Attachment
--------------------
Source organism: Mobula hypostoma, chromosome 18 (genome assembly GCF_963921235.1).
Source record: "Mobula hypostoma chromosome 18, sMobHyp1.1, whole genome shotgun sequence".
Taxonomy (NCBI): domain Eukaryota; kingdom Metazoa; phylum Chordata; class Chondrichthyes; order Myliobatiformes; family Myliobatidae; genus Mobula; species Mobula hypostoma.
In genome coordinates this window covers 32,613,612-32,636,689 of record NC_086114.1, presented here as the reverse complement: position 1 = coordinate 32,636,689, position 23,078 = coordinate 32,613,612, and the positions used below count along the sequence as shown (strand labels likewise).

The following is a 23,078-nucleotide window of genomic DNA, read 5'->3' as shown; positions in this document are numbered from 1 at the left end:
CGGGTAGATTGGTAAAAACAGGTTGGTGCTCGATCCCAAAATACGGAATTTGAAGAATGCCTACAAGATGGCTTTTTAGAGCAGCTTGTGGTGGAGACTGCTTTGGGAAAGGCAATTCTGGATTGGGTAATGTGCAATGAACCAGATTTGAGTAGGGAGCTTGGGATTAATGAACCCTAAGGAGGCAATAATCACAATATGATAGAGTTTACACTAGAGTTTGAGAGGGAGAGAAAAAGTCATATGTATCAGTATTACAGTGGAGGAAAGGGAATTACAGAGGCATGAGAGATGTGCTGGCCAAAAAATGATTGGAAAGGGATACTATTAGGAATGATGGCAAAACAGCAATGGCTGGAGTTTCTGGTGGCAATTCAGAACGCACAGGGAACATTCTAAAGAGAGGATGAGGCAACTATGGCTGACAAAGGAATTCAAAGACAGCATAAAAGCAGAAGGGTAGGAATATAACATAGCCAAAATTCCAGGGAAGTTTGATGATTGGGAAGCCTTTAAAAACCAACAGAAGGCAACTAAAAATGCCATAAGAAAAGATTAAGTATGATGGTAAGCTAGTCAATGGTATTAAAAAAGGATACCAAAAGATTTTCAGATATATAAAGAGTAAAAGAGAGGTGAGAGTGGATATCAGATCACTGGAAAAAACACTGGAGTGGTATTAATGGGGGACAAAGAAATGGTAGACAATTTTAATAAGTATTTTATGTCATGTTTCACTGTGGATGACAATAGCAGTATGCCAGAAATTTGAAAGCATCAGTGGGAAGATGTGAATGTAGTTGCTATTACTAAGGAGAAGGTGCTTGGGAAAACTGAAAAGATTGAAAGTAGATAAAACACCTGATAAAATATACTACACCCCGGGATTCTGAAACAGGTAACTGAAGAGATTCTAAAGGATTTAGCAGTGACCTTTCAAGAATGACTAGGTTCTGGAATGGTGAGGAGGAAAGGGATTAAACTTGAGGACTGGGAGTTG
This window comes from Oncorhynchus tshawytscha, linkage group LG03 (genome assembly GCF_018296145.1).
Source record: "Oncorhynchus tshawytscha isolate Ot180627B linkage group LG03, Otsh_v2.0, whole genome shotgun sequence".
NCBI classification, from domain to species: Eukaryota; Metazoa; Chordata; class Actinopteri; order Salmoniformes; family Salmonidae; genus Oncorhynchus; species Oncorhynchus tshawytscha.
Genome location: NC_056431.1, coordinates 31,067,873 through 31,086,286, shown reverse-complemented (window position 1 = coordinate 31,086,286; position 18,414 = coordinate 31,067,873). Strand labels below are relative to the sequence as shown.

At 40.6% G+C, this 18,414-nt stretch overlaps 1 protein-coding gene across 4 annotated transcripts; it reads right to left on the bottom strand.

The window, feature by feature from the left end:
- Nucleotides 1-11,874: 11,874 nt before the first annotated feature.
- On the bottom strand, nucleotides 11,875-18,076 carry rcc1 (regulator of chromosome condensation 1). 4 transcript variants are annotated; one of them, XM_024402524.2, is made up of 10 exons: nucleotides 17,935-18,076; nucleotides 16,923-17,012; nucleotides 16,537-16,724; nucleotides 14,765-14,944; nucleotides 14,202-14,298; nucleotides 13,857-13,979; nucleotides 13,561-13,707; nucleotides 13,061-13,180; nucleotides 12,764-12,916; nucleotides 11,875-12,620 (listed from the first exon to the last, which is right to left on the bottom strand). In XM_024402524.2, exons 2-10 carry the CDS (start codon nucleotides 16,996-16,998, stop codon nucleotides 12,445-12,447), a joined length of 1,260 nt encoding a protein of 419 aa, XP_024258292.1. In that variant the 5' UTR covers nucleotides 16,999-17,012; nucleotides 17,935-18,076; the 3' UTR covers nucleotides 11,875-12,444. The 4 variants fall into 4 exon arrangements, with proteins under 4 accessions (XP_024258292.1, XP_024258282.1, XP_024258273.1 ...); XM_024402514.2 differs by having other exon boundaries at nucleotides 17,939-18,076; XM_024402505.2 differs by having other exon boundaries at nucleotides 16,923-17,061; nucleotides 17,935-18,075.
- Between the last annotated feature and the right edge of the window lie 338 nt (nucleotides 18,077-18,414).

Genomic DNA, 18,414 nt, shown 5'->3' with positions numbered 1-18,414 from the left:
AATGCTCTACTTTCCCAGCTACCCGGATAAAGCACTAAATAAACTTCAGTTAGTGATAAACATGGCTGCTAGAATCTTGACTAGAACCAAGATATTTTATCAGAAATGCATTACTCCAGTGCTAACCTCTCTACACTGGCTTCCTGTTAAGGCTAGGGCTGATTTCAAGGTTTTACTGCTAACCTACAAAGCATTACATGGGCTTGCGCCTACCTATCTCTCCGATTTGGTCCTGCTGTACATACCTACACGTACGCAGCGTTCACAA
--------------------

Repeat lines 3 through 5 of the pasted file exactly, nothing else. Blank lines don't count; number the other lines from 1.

Taxonomy (NCBI): domain Eukaryota; kingdom Metazoa; phylum Chordata; class Chondrichthyes; order Myliobatiformes; family Myliobatidae; genus Mobula; species Mobula hypostoma.
In genome coordinates this window covers 32,613,612-32,636,689 of record NC_086114.1, presented here as the reverse complement: position 1 = coordinate 32,636,689, position 23,078 = coordinate 32,613,612, and the positions used below count along the sequence as shown (strand labels likewise).

The following is a 23,078-nucleotide window of genomic DNA, read 5'->3' as shown; positions in this document are numbered from 1 at the left end: